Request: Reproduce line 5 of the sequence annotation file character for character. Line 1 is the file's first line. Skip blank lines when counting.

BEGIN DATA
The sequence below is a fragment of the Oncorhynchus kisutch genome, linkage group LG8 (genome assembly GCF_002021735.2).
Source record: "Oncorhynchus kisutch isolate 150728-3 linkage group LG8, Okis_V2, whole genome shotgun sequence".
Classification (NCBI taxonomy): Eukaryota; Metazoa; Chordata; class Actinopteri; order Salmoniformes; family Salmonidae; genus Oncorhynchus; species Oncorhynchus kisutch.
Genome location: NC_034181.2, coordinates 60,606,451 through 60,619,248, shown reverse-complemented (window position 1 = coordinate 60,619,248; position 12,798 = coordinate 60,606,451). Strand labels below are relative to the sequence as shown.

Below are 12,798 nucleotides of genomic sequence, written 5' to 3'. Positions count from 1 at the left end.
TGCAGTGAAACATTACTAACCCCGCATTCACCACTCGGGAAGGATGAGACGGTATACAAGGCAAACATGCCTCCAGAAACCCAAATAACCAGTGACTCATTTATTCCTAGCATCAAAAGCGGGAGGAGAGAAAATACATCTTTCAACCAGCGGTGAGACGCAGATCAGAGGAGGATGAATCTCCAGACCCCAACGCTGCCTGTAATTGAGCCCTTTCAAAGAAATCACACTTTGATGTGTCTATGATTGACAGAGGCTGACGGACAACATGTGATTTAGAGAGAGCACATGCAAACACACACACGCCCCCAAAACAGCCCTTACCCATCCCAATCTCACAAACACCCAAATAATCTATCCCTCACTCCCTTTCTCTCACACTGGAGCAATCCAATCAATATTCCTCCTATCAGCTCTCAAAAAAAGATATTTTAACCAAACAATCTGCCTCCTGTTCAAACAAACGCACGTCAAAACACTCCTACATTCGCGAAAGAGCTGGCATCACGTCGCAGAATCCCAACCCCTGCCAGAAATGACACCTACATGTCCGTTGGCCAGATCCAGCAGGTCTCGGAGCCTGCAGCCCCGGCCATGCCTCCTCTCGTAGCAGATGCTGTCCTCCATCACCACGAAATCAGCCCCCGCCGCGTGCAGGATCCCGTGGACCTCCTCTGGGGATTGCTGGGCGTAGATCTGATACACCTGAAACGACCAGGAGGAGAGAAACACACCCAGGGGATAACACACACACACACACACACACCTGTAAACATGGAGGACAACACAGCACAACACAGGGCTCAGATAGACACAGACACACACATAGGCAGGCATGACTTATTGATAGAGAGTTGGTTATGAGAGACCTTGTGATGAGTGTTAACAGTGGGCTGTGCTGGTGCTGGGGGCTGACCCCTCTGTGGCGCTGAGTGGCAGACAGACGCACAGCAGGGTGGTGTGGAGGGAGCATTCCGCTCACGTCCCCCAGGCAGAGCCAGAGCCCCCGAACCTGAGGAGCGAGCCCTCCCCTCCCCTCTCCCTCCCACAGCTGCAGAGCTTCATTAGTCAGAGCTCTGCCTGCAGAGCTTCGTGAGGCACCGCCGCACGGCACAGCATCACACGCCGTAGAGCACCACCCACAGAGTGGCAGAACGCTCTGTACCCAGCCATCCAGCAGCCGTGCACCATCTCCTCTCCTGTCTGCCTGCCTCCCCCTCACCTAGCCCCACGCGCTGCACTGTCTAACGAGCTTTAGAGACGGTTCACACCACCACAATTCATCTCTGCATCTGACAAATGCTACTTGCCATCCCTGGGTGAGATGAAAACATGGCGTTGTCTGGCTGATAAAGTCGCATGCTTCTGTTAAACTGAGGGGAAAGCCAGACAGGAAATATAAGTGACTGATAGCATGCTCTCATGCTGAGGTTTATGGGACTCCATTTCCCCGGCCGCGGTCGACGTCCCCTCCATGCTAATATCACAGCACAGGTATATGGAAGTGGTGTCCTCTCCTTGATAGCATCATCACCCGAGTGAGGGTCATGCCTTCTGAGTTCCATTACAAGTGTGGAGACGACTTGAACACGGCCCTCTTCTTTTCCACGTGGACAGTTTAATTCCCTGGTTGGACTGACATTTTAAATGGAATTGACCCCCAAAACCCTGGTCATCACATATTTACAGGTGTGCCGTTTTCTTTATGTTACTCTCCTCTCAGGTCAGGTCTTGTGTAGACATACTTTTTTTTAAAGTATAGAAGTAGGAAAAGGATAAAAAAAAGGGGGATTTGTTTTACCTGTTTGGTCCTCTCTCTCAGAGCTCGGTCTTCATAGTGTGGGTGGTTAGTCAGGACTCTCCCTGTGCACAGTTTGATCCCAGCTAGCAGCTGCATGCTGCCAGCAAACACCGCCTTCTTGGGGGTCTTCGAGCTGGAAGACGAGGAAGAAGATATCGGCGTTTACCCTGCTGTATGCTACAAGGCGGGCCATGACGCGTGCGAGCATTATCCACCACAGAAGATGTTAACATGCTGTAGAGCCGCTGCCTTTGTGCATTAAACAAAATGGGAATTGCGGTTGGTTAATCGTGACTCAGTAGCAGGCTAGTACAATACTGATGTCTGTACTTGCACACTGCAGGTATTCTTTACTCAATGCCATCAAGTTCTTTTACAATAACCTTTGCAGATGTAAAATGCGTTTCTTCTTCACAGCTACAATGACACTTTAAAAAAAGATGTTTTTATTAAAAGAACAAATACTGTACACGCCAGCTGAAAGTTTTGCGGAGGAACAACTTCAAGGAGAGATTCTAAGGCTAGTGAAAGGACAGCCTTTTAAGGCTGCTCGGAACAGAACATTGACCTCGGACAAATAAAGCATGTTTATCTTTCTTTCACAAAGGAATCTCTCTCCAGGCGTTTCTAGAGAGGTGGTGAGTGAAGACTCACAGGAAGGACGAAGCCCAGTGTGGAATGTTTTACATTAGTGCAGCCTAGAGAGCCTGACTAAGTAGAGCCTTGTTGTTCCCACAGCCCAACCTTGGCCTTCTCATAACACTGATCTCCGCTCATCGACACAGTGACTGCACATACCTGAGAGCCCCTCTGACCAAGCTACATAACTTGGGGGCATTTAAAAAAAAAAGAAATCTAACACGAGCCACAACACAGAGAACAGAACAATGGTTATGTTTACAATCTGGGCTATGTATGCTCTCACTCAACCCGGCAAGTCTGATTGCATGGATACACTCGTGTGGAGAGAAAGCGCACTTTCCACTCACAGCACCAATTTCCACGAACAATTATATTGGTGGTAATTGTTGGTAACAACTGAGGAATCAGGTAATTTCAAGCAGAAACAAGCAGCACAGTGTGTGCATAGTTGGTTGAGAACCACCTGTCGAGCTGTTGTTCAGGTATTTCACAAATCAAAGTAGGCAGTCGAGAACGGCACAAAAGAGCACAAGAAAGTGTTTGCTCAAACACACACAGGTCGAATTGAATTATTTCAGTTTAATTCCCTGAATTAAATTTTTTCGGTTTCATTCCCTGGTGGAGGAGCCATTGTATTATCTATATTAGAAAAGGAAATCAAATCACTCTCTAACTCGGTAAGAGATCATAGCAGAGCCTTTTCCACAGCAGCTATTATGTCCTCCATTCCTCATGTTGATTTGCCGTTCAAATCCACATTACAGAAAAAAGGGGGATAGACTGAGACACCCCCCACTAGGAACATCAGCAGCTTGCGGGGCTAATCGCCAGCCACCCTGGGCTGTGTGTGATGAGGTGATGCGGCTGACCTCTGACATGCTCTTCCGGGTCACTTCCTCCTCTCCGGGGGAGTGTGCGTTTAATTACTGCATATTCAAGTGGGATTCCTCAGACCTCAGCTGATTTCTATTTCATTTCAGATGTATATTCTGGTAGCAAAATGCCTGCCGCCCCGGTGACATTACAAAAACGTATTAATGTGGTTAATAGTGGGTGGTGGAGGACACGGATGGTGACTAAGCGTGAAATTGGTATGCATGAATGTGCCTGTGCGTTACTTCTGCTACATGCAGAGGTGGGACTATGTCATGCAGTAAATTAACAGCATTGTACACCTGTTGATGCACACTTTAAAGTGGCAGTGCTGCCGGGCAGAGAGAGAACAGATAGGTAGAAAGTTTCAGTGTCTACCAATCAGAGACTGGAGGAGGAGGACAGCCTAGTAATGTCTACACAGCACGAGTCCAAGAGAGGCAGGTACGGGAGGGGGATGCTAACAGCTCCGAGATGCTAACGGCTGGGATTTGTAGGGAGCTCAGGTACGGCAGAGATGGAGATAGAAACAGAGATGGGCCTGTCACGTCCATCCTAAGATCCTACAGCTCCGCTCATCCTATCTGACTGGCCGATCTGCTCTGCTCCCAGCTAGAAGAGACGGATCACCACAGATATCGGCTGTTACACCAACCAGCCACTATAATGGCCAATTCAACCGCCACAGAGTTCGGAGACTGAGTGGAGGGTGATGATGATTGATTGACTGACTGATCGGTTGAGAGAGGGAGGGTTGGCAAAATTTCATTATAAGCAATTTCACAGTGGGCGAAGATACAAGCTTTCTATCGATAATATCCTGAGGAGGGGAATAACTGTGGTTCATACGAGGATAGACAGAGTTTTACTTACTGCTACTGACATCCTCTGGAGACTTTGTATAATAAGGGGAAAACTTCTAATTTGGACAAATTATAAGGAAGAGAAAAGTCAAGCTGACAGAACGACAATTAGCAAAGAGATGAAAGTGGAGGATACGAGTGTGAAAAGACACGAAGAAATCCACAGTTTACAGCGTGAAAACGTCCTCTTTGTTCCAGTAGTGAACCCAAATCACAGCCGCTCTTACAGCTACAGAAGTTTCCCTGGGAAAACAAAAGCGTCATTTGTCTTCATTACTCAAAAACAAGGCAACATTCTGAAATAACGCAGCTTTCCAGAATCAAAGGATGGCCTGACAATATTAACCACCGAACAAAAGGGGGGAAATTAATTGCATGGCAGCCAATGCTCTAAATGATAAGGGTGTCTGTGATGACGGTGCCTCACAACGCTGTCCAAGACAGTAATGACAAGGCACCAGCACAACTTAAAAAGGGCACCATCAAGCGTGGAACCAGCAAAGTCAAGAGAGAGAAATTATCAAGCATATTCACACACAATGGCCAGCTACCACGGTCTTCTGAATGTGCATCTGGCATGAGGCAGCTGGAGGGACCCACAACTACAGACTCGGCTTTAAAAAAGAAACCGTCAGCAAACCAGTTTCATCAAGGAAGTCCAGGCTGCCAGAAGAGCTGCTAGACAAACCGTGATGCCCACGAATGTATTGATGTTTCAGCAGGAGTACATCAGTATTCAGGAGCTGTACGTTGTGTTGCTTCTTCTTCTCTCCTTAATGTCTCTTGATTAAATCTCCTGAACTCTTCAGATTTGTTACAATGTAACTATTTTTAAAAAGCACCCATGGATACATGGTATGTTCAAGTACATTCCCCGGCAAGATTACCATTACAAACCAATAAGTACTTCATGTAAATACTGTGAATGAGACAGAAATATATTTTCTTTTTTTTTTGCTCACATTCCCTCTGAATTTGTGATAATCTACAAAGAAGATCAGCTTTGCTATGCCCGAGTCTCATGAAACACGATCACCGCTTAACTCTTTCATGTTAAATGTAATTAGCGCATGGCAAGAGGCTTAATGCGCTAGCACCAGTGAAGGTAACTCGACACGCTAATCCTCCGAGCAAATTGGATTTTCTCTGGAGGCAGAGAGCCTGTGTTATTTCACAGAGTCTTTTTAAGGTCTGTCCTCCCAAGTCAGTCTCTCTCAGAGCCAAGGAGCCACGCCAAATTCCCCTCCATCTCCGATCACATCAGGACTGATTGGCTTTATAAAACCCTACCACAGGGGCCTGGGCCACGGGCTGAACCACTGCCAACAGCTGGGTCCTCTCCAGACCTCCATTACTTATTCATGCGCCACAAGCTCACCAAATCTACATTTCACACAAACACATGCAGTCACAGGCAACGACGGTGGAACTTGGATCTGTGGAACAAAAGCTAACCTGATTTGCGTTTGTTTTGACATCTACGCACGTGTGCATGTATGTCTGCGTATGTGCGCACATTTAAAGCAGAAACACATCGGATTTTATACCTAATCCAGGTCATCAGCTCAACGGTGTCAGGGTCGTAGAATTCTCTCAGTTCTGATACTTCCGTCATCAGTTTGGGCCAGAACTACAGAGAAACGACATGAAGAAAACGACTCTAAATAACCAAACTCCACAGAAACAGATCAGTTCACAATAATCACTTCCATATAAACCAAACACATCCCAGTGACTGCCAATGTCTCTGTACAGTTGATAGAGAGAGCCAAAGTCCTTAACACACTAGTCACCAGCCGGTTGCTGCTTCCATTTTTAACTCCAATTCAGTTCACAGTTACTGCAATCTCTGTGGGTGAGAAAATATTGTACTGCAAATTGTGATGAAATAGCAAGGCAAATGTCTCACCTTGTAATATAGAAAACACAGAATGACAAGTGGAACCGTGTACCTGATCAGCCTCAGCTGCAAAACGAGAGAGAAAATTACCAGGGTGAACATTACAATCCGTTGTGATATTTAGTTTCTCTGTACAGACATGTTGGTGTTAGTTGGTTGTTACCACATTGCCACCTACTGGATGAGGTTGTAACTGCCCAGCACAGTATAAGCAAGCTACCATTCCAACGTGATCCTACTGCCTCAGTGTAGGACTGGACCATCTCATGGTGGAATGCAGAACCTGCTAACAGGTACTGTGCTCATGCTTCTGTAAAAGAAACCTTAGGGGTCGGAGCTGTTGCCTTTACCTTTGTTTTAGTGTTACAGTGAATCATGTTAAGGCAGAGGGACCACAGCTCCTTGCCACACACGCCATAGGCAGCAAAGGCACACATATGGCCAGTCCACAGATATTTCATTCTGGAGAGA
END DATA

Below are 12,798 nucleotides of genomic sequence, written 5' to 3'. Positions count from 1 at the left end.